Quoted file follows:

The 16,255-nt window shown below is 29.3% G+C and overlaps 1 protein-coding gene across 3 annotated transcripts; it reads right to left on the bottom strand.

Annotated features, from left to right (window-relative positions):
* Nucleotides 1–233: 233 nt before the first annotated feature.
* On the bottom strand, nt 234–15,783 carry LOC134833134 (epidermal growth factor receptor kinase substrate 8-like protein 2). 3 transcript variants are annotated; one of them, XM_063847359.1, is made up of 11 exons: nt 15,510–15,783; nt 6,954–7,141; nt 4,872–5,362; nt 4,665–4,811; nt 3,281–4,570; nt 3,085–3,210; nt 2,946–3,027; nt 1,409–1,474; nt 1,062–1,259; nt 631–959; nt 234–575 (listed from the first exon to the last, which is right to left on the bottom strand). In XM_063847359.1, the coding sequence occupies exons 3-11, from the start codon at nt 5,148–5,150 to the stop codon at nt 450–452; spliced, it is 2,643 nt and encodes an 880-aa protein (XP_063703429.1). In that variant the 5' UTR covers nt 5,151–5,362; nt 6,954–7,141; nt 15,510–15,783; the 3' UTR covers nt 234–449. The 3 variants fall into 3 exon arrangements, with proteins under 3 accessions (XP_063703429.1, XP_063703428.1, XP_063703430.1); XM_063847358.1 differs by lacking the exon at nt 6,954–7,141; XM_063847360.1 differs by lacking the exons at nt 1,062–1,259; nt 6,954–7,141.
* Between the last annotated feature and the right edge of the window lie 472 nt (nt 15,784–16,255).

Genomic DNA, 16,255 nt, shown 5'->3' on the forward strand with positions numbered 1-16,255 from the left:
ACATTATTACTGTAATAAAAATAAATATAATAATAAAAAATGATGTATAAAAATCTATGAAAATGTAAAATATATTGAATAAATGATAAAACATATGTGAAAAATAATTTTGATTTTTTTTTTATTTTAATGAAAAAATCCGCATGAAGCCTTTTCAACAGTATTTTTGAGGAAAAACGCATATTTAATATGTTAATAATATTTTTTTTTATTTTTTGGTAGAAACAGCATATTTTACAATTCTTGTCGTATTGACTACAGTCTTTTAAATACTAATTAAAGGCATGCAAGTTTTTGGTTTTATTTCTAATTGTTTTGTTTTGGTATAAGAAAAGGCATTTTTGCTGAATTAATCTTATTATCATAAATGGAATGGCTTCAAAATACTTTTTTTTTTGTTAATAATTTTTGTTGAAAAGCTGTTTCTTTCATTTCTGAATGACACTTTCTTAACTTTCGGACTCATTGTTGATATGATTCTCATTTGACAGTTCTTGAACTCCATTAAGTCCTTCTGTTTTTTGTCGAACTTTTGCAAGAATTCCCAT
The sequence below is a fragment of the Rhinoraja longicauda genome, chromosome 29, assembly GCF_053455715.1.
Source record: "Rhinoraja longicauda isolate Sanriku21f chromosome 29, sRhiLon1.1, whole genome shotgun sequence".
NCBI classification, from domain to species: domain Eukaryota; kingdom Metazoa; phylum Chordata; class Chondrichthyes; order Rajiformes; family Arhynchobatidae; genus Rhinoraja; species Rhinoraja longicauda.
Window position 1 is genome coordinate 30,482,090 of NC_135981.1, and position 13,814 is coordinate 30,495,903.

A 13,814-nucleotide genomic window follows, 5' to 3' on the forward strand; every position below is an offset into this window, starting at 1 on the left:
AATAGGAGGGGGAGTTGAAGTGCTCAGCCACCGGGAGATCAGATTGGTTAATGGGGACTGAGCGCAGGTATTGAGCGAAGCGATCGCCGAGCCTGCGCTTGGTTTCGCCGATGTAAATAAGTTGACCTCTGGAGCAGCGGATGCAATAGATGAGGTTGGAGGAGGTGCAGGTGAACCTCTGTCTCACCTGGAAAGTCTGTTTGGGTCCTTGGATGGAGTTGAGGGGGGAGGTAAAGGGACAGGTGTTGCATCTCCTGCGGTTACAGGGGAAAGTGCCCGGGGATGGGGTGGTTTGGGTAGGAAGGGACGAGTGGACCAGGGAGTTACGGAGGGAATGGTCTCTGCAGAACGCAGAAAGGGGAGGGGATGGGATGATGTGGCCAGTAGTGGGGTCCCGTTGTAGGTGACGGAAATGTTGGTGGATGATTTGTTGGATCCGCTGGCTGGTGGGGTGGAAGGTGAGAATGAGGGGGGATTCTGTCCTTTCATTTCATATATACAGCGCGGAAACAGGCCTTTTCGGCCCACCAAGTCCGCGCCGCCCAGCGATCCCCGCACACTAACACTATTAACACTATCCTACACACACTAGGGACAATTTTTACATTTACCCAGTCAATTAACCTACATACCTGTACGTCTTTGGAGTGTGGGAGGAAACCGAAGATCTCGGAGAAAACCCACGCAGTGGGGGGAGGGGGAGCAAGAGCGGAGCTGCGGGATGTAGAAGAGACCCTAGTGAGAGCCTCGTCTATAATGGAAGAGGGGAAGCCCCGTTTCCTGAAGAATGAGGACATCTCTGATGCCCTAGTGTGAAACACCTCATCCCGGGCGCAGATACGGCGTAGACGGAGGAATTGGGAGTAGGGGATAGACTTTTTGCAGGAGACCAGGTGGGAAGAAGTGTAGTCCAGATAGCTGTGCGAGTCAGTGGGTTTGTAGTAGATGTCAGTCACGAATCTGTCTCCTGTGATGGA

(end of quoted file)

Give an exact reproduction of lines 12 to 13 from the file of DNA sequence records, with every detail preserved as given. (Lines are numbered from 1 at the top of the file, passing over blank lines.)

A 13,814-nucleotide genomic window follows, 5' to 3' on the forward strand; every position below is an offset into this window, starting at 1 on the left:
AATAGGAGGGGGAGTTGAAGTGCTCAGCCACCGGGAGATCAGATTGGTTAATGGGGACTGAGCGCAGGTATTGAGCGAAGCGATCGCCGAGCCTGCGCTTGGTTTCGCCGATGTAAATAAGTTGACCTCTGGAGCAGCGGATGCAATAGATGAGGTTGGAGGAGGTGCAGGTGAACCTCTGTCTCACCTGGAAAGTCTGTTTGGGTCCTTGGATGGAGTTGAGGGGGGAGGTAAAGGGACAGGTGTTGCATCTCCTGCGGTTACAGGGGAAAGTGCCCGGGGATGGGGTGGTTTGGGTAGGAAGGGACGAGTGGACCAGGGAGTTACGGAGGGAATGGTCTCTGCAGAACGCAGAAAGGGGAGGGGATGGGATGATGTGGCCAGTAGTGGGGTCCCGTTGTAGGTGACGGAAATGTTGGTGGATGATTTGTTGGATCCGCTGGCTGGTGGGGTGGAAGGTGAGAATGAGGGGGGATTCTGTCCTTTCATTTCATATATACAGCGCGGAAACAGGCCTTTTCGGCCCACCAAGTCCGCGCCGCCCAGCGATCCCCGCACACTAACACTATTAACACTATCCTACACACACTAGGGACAATTTTTACATTTACCCAGTCAATTAACCTACATACCTGTACGTCTTTGGAGTGTGGGAGGAAACCGAAGATCTCGGAGAAAACCCACGCAGTGGGGGGAGGGGGAGCAAGAGCGGAGCTGCGGGATGTAGAAGAGACCCTAGTGAGAGCCTCGTCTATAATGGAAGAGGGGAAGCCCCGTTTCCTGAAGAATGAGGACATCTCTGATGCCCTAGTGTGAAACACCTCATCCCGGGCGCAGATACGGCGTAGACGGAGGAATTGGGAGTAGGGGATAGACTTTTTGCAGGAGACCAGGTGGGAAGAAGTGTAGTCCAGATAGCTGTGCGAGTCAGTGGGTTTGTAGTAGATGTCAGTCACGAATCTGTCTCCTGTGATGGA